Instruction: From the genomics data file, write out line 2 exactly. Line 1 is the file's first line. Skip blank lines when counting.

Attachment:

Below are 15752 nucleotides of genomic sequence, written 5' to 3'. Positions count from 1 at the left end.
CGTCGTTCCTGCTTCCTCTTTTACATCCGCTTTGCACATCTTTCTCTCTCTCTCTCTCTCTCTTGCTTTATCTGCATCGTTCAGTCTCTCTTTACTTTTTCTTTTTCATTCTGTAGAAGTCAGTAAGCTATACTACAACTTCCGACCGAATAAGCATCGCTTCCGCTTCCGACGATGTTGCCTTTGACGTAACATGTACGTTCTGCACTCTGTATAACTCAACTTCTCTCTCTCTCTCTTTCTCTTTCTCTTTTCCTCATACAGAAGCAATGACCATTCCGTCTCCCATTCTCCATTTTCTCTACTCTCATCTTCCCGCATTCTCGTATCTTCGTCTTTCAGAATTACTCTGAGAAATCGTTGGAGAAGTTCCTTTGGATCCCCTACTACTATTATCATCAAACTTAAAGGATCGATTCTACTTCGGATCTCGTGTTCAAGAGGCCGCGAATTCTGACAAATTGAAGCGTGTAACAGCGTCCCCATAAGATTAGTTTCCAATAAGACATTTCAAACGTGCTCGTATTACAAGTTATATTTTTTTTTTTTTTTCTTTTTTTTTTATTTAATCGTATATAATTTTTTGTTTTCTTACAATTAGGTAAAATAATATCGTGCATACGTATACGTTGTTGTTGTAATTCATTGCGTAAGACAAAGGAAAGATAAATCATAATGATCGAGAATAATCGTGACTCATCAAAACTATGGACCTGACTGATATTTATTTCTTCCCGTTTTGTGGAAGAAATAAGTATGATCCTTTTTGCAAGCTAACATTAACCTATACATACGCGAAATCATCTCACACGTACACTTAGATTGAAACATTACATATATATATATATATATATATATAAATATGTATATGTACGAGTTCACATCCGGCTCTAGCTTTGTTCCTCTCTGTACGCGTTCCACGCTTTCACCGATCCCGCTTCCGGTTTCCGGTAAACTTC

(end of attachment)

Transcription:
CGTCGTTCCTGCTTCCTCTTTTACATCCGCTTTGCACATCTTTCTCTCTCTCTCTCTCTCTCTTGCTTTATCTGCATCGTTCAGTCTCTCTTTACTTTTTCTTTTTCATTCTGTAGAAGTCAGTAAGCTATACTACAACTTCCGACCGAATAAGCATCGCTTCCGCTTCCGACGATGTTGCCTTTGACGTAACATGTACGTTCTGCACTCTGTATAACTCAACTTCTCTCTCTCTCTCTTTCTCTTTCTCTTTTCCTCATACAGAAGCAATGACCATTCCGTCTCCCATTCTCCATTTTCTCTACTCTCATCTTCCCGCATTCTCGTATCTTCGTCTTTCAGAATTACTCTGAGAAATCGTTGGAGAAGTTCCTTTGGATCCCCTACTACTATTATCATCAAACTTAAAGGATCGATTCTACTTCGGATCTCGTGTTCAAGAGGCCGCGAATTCTGACAAATTGAAGCGTGTAACAGCGTCCCCATAAGATTAGTTTCCAATAAGACATTTCAAACGTGCTCGTATTACAAGTTATATTTTTTTTTTTTTTTCTTTTTTTTTTATTTAATCGTATATAATTTTTTGTTTTCTTACAATTAGGTAAAATAATATCGTGCATACGTATACGTTGTTGTTGTAATTCATTGCGTAAGACAAAGGAAAGATAAATCATAATGATCGAGAATAATCGTGACTCATCAAAACTATGGACCTGACTGATATTTATTTCTTCCCGTTTTGTGGAAGAAATAAGTATGATCCTTTTTGCAAGCTAACATTAACCTATACATACGCGAAATCATCTCACACGTACACTTAGATTGAAACATTACATATATATATATATATATATATATAAATATGTATATGTACGAGTTCACATCCGGCTCTAGCTTTGTTCCTCTCTGTACGCGTTCCACGCTTTCACCGATCCCGCTTCCGGTTTCCGGTAAACTTC